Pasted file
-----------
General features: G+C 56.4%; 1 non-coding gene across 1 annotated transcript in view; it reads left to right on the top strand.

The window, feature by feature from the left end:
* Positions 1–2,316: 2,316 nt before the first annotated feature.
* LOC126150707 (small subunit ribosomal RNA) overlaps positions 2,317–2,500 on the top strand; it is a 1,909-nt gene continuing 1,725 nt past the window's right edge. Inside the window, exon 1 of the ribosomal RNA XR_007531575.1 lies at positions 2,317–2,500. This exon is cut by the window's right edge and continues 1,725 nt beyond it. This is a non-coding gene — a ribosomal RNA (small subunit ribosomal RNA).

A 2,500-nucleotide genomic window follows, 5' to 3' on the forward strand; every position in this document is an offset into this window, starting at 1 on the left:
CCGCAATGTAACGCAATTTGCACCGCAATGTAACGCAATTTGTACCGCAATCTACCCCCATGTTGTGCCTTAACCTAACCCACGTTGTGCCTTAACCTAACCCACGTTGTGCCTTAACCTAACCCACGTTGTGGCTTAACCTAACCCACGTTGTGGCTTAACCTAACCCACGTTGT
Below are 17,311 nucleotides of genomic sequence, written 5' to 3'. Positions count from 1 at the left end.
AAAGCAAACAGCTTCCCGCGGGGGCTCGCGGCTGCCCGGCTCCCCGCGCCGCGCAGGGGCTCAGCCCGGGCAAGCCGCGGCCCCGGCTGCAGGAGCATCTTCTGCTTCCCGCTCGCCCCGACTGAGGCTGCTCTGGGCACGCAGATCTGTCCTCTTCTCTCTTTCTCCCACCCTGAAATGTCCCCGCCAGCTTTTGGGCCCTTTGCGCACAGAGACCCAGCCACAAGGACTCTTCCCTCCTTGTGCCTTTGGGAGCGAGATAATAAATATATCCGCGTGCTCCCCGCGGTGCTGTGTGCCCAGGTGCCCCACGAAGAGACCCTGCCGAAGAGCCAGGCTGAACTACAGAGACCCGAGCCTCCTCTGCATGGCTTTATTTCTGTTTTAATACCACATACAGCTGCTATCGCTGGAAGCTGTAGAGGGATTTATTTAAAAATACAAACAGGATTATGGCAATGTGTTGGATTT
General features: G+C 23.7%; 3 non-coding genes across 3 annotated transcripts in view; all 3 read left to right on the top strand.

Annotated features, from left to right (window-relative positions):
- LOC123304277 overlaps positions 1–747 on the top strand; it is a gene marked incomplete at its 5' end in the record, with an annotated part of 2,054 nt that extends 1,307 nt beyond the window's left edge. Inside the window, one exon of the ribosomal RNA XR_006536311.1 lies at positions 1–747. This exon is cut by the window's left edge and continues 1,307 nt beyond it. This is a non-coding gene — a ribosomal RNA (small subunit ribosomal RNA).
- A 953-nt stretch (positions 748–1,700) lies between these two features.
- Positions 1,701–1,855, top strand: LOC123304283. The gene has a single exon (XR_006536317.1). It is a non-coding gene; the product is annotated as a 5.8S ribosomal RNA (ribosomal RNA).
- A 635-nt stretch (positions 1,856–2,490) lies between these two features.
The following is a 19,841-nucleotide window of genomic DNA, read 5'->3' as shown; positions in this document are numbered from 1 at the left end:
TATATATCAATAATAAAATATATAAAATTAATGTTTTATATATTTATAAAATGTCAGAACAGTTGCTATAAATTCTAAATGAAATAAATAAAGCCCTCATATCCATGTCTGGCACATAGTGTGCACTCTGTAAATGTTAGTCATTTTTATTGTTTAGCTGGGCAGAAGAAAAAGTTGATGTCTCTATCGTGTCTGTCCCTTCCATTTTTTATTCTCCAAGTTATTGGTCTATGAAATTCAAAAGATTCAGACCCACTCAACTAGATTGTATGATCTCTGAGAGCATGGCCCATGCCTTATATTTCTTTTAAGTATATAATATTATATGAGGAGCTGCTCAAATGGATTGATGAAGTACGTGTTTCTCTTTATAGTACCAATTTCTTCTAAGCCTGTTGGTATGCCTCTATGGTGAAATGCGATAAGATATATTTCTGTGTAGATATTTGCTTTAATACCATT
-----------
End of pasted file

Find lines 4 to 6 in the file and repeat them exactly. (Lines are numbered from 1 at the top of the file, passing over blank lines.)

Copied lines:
* LOC126150707 (small subunit ribosomal RNA) overlaps positions 2,317–2,500 on the top strand; it is a 1,909-nt gene continuing 1,725 nt past the window's right edge. Inside the window, exon 1 of the ribosomal RNA XR_007531575.1 lies at positions 2,317–2,500. This exon is cut by the window's right edge and continues 1,725 nt beyond it. This is a non-coding gene — a ribosomal RNA (small subunit ribosomal RNA).

A 2,500-nucleotide genomic window follows, 5' to 3' on the forward strand; every position in this document is an offset into this window, starting at 1 on the left:
CCGCAATGTAACGCAATTTGCACCGCAATGTAACGCAATTTGTACCGCAATCTACCCCCATGTTGTGCCTTAACCTAACCCACGTTGTGCCTTAACCTAACCCACGTTGTGCCTTAACCTAACCCACGTTGTGGCTTAACCTAACCCACGTTGTGGCTTAACCTAACCCACGTTGT